While circumscribed to the period between 1918 and 1930, this dissertation ties into pressing contemporary conversations about the body’s resistance to epistemological paradigms.




Literary Historian and Translator, Lancaster University

Moving Lines: Translation as Performnce in Hans/Jean Arp

Dr. Delphines Grass will work on two projects during her fellowship: one creative non-fiction essay and one academic monograph.

I/Archive, can be described as both an intellectual essay on the lost archive and a family memoir on multilingual life at the Alsace and Lorraine borderland. Using the hybrid genre of creative criticism, the essay explores the role of translation in the construction and transmission of transnational memory. The essay interweaves Grass’s own familial archive (in the form of letters, but also oral history) with the research she has already undertaken on writers and artists from this region for the past four years, including Hans/Jean Arp. For the section of the essay she will develop during her stay at the Arp Stiftung e.V., the aim is to research the relationship between Arp’s sculpture and ancient Greek statues and to focus specifically on the different representations of nudity each embody. The purpose of this research will be to explore the form of bareness characteristic of Arp’s works in the context of what Giorgio Agamben calls the ‘bare life’ of stateless persons.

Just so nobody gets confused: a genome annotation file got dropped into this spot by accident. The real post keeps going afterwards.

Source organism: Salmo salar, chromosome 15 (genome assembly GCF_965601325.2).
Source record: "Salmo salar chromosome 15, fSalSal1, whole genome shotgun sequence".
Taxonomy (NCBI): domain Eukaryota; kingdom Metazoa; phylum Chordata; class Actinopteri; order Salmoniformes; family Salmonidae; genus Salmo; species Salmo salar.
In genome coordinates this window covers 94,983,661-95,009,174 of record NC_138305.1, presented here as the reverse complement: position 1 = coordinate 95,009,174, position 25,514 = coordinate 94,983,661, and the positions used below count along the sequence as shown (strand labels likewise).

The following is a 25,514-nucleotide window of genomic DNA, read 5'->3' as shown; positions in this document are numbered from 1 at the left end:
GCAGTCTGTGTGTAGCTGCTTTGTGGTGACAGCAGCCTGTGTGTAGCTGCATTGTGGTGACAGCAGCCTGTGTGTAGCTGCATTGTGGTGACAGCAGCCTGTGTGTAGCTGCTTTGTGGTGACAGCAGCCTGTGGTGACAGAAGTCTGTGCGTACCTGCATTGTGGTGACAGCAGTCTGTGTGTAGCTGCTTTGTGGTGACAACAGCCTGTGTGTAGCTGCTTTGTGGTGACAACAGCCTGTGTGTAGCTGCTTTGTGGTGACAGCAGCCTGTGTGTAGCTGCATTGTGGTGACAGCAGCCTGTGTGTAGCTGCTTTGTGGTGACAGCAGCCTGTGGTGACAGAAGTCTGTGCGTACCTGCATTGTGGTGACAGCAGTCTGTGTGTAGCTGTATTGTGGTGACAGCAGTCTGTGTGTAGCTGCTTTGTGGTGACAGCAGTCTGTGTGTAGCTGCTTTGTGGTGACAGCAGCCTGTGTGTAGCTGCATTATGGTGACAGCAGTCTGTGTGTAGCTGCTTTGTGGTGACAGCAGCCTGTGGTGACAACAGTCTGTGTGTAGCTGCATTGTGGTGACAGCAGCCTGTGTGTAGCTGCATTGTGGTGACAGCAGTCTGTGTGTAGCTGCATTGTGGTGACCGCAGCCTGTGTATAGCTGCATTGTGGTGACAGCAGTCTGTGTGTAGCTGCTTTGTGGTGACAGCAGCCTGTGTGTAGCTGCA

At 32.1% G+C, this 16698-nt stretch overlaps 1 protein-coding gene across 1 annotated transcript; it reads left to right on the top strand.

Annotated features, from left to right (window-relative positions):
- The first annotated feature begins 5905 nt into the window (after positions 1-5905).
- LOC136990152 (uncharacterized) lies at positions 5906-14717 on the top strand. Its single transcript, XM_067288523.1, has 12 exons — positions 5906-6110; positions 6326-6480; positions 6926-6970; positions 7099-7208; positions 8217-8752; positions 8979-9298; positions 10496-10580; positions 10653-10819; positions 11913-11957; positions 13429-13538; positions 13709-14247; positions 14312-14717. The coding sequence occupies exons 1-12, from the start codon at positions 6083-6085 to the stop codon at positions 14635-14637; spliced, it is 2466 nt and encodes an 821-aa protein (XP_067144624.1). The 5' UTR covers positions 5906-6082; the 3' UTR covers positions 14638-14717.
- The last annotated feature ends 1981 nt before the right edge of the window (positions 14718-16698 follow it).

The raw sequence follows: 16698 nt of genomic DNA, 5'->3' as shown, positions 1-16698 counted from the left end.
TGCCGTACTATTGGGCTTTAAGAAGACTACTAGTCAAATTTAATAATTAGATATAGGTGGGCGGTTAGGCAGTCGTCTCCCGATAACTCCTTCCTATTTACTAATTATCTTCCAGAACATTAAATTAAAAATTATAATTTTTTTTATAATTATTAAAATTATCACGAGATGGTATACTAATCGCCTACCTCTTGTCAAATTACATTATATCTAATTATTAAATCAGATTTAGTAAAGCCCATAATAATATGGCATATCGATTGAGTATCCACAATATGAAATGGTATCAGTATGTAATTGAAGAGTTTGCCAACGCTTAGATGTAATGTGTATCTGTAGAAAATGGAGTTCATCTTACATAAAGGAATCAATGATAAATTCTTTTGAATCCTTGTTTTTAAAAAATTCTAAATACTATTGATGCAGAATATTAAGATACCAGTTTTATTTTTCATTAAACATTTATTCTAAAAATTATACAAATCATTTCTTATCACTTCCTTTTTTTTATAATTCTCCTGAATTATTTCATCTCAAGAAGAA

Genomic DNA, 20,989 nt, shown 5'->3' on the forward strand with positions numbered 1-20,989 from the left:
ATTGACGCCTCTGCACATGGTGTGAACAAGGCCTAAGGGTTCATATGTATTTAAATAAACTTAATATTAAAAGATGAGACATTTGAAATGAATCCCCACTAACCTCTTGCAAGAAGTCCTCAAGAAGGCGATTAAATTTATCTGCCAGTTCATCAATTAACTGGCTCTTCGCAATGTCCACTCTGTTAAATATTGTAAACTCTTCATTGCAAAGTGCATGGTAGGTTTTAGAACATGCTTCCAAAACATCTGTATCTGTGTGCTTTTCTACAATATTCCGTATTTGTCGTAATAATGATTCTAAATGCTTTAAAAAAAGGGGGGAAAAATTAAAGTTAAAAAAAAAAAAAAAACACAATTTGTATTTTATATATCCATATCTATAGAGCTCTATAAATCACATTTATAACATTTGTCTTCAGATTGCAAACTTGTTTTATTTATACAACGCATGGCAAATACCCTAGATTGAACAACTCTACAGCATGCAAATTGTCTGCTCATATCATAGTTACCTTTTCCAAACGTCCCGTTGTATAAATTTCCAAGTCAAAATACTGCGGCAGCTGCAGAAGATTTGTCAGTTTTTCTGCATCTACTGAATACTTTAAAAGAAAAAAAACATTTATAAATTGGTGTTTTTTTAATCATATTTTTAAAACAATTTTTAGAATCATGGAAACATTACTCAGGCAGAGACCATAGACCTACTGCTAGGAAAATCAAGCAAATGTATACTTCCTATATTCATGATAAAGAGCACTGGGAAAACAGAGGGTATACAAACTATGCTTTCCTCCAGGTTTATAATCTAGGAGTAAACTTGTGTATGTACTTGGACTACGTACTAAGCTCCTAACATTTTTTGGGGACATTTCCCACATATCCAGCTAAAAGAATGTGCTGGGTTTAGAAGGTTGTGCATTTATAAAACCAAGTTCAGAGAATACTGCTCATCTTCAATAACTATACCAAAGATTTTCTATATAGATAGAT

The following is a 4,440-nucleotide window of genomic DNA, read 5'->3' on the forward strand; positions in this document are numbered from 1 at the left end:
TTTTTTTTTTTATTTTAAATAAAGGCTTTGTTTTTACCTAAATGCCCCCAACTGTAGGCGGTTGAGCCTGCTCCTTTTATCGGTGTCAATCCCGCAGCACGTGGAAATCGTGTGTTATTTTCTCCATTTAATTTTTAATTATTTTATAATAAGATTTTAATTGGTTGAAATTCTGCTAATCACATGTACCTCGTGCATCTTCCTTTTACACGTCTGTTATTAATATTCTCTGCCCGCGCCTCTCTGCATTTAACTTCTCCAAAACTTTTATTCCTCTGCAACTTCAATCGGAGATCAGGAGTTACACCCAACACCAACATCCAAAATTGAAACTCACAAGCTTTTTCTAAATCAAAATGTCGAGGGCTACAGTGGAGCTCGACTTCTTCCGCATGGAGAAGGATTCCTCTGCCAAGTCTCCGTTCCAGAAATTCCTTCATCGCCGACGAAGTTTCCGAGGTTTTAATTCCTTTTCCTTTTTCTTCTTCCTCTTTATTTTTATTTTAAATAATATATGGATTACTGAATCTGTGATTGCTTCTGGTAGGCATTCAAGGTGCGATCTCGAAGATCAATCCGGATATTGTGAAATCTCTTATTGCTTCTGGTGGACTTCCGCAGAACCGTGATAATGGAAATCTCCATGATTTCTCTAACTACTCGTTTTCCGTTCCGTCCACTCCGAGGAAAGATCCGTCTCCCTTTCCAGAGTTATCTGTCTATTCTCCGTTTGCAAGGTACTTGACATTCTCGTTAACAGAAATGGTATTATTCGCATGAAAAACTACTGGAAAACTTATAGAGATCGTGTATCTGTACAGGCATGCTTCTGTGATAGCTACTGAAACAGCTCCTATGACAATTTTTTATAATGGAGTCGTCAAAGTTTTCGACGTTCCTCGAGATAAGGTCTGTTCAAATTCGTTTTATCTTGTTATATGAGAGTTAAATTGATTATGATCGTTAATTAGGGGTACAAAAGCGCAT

Moving Lines: Translation as Performance in Twentieth and Twenty-First Century Artistic Practice: The monograph will explore the concept of‘performative translations’, which Delphine Grass will define as translations which either perform their translatedness or use fictional translation as a creative trope. The book will explore the role of translation in avant-garde practices which reflect on or represent displacement and exile through their material practices.

Moving Lines will pay particular attention to literary and intersemiotic translations which have either rejected, questioned or transcended the political terms of displacement in which human and cultural transfers are traditionally performed and negotiated in nationalist contexts. One section of this book will focus on the early twentieth-century European avant-garde, and more specifically on the use of translation as practice in the works of Kurt Schwitters, Marcel Duchamp and Hans/Jean Arp. This chapter aims to demonstrate the extent to which translation was of central concern to avant-garde writers and visual artists and often provided a way of reflecting on the forms of displacement produced by capitalist modernity.




Art Historian, Post-Doc Research Associate, Deutsches Forum für Kunstgeschichte Paris

Arp’s works in discourse with the prehistoric era in New York (1930-40). „Prehistoric Rock Pictures in Europe and Africa“ (1937) at the Museum of Modern Art and the re-appropriation of prehistoric art concepts in the USA